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I've created a small reproducible test case here: https://github.com/opyate/jest-seedrandom-testcase

When I use seedrandom, I get predictable randomness, as proven by the test (when running it again and again with npx jest).

However, when I add inconsequential code to the test, it fails.

Can anyone shed some light as to why this might happen? And more importantly, how do I configure jest so the test doesn't fail when it changes?

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  • Why do you think the test should not fail? _.shuffle randomizes the order of the array, and you're testing to make sure the result of _.shuffle yields the original ordering, which it most of the time will not. Oct 17, 2020 at 5:59
  • It uses a seeded RNG.
    – opyate
    Oct 17, 2020 at 23:23

1 Answer 1

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I have updated the repo at https://github.com/opyate/jest-seedrandom-testcase with an explanation:

Patching Math.random globally is not the right way to go, since Node/Jest internals possibly call Math.random and advances the RNG.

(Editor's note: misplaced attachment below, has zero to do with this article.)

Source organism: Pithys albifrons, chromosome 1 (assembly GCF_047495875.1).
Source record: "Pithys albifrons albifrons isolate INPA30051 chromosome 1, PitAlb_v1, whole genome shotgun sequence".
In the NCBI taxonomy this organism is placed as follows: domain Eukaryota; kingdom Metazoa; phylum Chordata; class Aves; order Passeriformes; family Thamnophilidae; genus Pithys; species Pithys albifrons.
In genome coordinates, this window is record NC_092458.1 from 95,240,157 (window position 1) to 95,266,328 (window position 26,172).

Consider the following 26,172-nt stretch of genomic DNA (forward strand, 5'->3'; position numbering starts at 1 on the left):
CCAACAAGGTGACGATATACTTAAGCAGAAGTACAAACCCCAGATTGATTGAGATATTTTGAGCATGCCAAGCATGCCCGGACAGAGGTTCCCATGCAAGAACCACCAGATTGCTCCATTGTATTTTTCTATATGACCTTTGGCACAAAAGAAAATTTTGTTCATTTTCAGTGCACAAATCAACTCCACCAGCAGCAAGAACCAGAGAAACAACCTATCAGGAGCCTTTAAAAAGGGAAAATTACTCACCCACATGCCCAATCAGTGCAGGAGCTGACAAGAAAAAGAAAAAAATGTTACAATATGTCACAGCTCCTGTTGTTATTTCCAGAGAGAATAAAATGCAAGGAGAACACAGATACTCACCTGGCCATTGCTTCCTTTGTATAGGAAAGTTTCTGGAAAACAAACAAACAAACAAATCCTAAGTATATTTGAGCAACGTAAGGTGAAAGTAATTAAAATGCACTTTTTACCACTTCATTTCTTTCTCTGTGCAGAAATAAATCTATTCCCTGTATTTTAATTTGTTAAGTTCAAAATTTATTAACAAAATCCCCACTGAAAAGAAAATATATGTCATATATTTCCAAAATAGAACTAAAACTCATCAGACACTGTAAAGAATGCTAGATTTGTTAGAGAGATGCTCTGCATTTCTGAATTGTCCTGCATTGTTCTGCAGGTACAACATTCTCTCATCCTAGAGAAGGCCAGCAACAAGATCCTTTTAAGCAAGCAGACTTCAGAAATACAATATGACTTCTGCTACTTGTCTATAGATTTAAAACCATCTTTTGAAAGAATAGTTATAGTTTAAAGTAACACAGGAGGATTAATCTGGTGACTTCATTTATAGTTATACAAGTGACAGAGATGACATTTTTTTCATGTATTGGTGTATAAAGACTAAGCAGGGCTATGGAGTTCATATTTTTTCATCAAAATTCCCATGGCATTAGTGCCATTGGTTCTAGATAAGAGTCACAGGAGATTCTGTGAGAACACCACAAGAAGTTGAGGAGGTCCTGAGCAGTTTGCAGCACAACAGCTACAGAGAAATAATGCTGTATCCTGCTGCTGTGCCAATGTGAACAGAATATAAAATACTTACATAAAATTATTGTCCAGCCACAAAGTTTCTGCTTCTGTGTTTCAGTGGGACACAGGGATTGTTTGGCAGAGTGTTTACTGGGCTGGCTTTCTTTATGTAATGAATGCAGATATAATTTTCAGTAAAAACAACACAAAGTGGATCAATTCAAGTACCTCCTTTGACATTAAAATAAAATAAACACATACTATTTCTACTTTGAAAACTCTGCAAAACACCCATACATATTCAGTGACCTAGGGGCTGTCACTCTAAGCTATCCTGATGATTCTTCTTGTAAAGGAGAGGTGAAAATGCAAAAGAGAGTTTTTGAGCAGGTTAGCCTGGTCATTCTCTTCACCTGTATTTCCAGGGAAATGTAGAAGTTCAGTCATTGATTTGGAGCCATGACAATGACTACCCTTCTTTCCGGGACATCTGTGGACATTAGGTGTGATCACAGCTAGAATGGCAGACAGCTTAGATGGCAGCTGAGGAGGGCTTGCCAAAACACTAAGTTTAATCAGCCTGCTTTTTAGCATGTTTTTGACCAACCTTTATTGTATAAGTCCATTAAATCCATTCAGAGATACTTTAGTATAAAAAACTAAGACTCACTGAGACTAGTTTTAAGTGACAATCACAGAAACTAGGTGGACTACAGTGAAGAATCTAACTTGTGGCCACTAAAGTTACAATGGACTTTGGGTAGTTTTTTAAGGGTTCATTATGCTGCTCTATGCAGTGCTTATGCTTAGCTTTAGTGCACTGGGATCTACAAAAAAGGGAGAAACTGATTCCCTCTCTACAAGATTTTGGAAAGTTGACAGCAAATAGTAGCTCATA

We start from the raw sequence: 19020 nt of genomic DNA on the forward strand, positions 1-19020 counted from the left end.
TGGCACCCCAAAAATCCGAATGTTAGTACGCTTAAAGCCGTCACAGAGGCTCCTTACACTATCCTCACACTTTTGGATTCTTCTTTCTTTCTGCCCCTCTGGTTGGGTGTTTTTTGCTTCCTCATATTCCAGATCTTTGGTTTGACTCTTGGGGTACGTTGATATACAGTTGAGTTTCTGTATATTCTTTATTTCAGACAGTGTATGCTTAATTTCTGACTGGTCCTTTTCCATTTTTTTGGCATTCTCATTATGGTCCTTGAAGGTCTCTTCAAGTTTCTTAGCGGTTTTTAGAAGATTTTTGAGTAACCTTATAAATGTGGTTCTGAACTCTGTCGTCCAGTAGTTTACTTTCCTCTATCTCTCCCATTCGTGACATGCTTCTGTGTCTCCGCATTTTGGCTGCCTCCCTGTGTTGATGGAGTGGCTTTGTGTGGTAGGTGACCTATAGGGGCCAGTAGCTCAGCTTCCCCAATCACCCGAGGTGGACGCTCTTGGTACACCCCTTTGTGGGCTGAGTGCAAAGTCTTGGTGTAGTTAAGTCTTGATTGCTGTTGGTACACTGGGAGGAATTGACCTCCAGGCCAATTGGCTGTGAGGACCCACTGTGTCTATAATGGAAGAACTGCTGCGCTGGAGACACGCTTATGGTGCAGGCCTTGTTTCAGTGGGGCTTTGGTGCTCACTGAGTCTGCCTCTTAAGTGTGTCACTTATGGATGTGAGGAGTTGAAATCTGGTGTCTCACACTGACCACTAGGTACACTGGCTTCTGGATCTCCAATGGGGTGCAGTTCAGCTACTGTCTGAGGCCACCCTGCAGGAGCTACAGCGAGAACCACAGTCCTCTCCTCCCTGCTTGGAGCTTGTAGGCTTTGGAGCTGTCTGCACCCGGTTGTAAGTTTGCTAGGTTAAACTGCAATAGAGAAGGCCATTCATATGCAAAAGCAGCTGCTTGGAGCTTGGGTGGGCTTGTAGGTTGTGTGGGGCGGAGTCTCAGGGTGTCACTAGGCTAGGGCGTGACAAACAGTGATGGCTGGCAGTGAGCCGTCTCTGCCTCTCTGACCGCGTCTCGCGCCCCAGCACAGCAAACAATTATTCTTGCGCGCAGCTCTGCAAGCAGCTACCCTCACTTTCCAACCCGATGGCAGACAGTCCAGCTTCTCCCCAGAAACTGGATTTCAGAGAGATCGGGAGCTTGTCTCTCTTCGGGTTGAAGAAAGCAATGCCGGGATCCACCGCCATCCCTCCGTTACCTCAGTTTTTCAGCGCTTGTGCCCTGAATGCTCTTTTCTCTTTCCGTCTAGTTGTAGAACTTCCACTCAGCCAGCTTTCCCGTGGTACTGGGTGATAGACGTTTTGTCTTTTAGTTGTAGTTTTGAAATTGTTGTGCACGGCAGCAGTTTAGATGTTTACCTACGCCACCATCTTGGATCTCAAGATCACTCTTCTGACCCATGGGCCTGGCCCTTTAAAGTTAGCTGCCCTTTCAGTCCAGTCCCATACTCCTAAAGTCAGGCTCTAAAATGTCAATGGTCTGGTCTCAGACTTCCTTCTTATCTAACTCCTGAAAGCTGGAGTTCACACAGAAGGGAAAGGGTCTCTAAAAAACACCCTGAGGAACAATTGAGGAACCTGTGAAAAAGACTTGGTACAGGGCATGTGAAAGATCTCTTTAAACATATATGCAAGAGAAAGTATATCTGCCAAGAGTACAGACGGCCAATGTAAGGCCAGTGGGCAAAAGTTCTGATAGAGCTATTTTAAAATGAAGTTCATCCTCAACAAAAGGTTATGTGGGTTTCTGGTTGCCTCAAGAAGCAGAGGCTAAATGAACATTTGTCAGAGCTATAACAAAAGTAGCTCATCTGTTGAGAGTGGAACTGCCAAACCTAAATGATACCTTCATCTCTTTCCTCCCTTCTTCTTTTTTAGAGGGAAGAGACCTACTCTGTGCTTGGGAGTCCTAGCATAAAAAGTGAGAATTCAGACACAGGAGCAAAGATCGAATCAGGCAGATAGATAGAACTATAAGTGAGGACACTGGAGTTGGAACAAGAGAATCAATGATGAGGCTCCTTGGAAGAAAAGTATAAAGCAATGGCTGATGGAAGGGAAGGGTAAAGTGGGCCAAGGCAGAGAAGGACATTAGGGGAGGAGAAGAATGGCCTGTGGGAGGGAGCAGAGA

This is evidenced by uncommenting the line which adds another expectation to the test, as it advances the RNG another 9 times.

Sadly the code under test is not amenable to mocking/injection, but under normal circumstances, it would be advisable to mock Math.random like so:

import seedrandom from "seedrandom"
import { expect, test, jest } from "@jest/globals"

beforeEach(() => {
    const rng = seedrandom("hello.")
    jest.spyOn(global.Math, 'random').mockImplementation(rng)
})

afterEach(() => {
    jest.spyOn(global.Math, 'random').mockRestore()
})

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